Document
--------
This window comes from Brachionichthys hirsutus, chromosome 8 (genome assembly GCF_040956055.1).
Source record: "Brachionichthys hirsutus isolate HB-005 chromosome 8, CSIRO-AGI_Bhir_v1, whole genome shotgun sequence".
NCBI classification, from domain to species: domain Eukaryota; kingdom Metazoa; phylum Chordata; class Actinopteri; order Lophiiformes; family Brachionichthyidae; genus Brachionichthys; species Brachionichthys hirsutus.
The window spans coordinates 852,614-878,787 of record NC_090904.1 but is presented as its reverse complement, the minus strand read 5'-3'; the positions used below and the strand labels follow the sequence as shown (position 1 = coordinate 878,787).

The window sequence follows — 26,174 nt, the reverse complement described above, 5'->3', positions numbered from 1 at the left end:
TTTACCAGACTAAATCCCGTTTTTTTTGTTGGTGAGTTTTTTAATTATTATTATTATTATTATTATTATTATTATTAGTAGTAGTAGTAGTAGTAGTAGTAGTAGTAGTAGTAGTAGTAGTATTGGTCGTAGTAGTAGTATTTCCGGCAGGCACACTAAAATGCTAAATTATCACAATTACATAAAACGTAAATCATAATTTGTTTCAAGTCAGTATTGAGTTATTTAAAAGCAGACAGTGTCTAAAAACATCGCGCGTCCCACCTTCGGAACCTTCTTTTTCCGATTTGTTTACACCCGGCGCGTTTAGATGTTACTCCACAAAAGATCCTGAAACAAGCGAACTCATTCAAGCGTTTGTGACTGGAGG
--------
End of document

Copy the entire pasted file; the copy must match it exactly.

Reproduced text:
This window comes from Brachionichthys hirsutus, chromosome 8 (genome assembly GCF_040956055.1).
Source record: "Brachionichthys hirsutus isolate HB-005 chromosome 8, CSIRO-AGI_Bhir_v1, whole genome shotgun sequence".
NCBI classification, from domain to species: domain Eukaryota; kingdom Metazoa; phylum Chordata; class Actinopteri; order Lophiiformes; family Brachionichthyidae; genus Brachionichthys; species Brachionichthys hirsutus.
The window spans coordinates 852,614-878,787 of record NC_090904.1 but is presented as its reverse complement, the minus strand read 5'-3'; the positions used below and the strand labels follow the sequence as shown (position 1 = coordinate 878,787).

The window sequence follows — 26,174 nt, the reverse complement described above, 5'->3', positions numbered from 1 at the left end:
TTTACCAGACTAAATCCCGTTTTTTTTGTTGGTGAGTTTTTTAATTATTATTATTATTATTATTATTATTATTATTAGTAGTAGTAGTAGTAGTAGTAGTAGTAGTAGTAGTAGTAGTAGTATTGGTCGTAGTAGTAGTATTTCCGGCAGGCACACTAAAATGCTAAATTATCACAATTACATAAAACGTAAATCATAATTTGTTTCAAGTCAGTATTGAGTTATTTAAAAGCAGACAGTGTCTAAAAACATCGCGCGTCCCACCTTCGGAACCTTCTTTTTCCGATTTGTTTACACCCGGCGCGTTTAGATGTTACTCCACAAAAGATCCTGAAACAAGCGAACTCATTCAAGCGTTTGTGACTGGAGG